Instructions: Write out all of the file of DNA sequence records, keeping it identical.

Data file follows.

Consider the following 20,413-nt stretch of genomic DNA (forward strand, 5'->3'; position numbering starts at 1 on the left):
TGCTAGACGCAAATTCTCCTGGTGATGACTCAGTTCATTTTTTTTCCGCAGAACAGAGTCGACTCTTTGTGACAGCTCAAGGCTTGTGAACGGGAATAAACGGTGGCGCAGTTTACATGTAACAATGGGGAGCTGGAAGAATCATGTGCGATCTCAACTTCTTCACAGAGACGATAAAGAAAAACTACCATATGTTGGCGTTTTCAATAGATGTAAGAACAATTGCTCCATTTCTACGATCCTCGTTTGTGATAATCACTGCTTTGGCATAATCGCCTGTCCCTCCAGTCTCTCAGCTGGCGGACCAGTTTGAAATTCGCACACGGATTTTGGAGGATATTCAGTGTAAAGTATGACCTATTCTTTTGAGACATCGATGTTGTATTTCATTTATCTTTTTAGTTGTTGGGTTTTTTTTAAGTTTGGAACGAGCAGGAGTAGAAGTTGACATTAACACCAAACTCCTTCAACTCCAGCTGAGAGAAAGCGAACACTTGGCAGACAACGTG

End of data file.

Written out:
Consider the following 20,413-nt stretch of genomic DNA (forward strand, 5'->3'; position numbering starts at 1 on the left):
TGCTAGACGCAAATTCTCCTGGTGATGACTCAGTTCATTTTTTTTCCGCAGAACAGAGTCGACTCTTTGTGACAGCTCAAGGCTTGTGAACGGGAATAAACGGTGGCGCAGTTTACATGTAACAATGGGGAGCTGGAAGAATCATGTGCGATCTCAACTTCTTCACAGAGACGATAAAGAAAAACTACCATATGTTGGCGTTTTCAATAGATGTAAGAACAATTGCTCCATTTCTACGATCCTCGTTTGTGATAATCACTGCTTTGGCATAATCGCCTGTCCCTCCAGTCTCTCAGCTGGCGGACCAGTTTGAAATTCGCACACGGATTTTGGAGGATATTCAGTGTAAAGTATGACCTATTCTTTTGAGACATCGATGTTGTATTTCATTTATCTTTTTAGTTGTTGGGTTTTTTTTAAGTTTGGAACGAGCAGGAGTAGAAGTTGACATTAACACCAAACTCCTTCAACTCCAGCTGAGAGAAAGCGAACACTTGGCAGACAACGTG